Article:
Next, it was time to stare at the grass.
History: Eden Park has been in existence as a sports ground since 1900. It began its life as a swamp, but by 1914 the ground had been drained and turned into two ovals. Eden Park was exclusively a cricket ground in its early years, known variously as the Kingsland Cricket Ground and, after a merger with the Eden Cricket Club, as the Eden Cricket Ground. The name ‘Eden Park’ settled into general usage sometime around 1912, soon after it had been taken over by the Auckland Cricket Association (which was founded in 1883). Still to this day the home of Auckland Cricket, Eden Park has hosted many international Tests, One Day International and Twenty/20 cricket matches. Rugby first came to the park in 1913 when, after negotiations with the Auckland Cricket Association, Auckland Rugby was granted a 21-year lease to use the park for games during the winter season. The first test rugby game at Eden Park was held on the 27th of August 1921, when the Springboks beat the All Blacks 9 - 5 before a crowd of 40,000. The Auckland Rugby Football Union officially made Eden Park its home in 1925. In 1926 a Trust was set up that provided for a group of Trustees to manage Eden Park primarily for the benefit of Auckland Cricket and Auckland Rugby. The Trust still manages the Park today. The ground is not simply a venue for rugby and cricket matches – as well as the occasional soccer, league and hockey internationals, plus major track and field events like the 1950 British Empire Games, Eden Park has been the stage for British royalty, Russian gymnasts and the Dalai Lama. In 2013 the New Zealand Warriors announced they would be playing three home games at Eden Park in the 2014 NRL season.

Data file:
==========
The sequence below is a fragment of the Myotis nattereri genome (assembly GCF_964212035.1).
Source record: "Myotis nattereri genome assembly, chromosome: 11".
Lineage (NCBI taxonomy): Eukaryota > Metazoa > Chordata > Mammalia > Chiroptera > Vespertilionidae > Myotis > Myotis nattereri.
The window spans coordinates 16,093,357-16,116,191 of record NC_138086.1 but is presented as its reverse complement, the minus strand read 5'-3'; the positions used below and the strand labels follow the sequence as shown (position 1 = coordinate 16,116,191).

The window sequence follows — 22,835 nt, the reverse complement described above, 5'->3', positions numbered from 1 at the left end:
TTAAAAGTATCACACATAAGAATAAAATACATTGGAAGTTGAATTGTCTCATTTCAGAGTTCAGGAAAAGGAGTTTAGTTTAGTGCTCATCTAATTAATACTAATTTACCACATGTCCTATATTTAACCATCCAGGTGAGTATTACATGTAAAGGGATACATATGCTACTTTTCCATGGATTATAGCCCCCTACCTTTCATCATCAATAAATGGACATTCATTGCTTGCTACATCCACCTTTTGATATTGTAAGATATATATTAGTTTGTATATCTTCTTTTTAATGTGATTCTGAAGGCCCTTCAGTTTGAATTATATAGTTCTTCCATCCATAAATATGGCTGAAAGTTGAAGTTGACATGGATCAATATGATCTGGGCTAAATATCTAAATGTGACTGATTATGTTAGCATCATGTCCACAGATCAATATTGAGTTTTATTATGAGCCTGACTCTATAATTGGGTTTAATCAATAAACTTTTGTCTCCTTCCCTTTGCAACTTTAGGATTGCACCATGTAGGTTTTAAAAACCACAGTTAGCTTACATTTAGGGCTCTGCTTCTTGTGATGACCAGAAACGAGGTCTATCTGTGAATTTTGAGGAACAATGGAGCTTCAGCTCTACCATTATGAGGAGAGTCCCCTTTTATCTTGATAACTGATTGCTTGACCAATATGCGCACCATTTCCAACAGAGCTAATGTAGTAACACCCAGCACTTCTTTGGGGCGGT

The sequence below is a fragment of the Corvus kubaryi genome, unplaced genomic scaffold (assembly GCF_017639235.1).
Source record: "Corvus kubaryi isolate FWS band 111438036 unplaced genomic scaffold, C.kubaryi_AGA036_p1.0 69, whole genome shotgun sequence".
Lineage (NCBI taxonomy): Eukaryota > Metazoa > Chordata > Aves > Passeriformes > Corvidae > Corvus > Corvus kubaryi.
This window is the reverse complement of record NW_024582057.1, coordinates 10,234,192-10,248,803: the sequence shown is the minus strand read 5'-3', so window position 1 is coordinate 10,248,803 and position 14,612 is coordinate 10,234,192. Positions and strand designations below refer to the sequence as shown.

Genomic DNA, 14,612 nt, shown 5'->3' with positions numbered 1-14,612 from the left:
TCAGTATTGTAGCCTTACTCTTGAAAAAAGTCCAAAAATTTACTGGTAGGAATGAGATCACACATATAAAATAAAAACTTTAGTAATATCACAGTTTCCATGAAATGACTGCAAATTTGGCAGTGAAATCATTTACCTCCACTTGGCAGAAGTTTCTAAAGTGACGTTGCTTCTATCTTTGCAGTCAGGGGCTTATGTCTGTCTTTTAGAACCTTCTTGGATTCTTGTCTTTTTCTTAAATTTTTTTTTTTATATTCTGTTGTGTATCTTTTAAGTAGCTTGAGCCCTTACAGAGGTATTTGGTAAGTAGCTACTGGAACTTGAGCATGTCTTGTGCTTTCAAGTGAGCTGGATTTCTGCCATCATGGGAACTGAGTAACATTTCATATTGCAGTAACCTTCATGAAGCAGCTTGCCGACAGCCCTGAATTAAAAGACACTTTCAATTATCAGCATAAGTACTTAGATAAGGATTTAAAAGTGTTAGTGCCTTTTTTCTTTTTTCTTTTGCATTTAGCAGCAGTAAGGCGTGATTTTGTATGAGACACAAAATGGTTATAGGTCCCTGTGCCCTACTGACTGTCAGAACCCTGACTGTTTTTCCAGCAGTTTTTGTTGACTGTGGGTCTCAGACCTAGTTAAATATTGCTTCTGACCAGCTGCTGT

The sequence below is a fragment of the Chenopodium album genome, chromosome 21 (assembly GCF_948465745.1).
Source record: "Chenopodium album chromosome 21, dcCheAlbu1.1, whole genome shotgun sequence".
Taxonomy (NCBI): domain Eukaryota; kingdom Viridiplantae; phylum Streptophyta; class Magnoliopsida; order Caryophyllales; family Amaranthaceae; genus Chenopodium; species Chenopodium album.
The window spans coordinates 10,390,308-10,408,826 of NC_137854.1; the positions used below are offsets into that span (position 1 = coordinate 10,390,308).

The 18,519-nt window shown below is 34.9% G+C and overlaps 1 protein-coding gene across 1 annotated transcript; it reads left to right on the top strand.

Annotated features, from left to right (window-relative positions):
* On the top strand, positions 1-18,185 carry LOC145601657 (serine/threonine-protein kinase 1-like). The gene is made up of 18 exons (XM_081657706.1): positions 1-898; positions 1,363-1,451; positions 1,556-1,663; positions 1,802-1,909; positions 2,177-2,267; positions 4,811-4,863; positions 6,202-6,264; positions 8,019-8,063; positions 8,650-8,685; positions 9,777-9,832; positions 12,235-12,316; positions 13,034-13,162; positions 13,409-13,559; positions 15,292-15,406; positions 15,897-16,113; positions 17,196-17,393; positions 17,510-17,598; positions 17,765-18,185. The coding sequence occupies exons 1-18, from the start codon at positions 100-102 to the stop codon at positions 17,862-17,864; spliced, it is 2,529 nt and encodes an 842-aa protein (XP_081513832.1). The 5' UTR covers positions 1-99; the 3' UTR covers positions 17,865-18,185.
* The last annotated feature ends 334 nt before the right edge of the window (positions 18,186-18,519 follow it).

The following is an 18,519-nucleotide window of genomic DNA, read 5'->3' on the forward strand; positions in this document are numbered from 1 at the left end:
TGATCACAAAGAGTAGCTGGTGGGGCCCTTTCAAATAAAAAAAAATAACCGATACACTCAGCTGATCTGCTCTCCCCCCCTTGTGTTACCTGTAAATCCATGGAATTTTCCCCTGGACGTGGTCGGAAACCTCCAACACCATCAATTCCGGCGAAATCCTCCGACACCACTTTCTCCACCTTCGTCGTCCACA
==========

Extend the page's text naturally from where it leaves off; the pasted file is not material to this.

Bear and our trusty little steed.....................
.............................wait patiently while a fan takes pictures of the stadium.
Here a very impressive chap stands watch.
Rongomatane, Māori God of peace, signifies completion in the psyche of man. In contrast to the traits of the Gods Tanemahuta, Tawhirimatea and Tumatauenga, Rongomatane represents the calmness, fairness and understanding of humanity. He stands with the wahaika at his front to ward off evil and holds a toki behind his back. The toki or adze is a customary symbol of peace between two parties. Although Eden Park is a realm of sporting confrontation, the presence of Rongomatane reminds us that contests fought in this arena must be undepinned by the values of respect, fairness and, ultimately, peace.
Redevelopment: The $256 million redevelopment that was completed in October 2010 provided a permanent capacity of 50,000 and the ability to add a further 10,000 temporary seats for the 2011 Rugby World Cup games. This is the largest of any New Zealand sports arena. There are no standing areas. Temporary seating in front of the North Stand and the West Stand (usually only used for international rugby matches) is required for the capacity to be reached. Due to sight-screens and the larger area required for cricket matches, cricket capacity is less.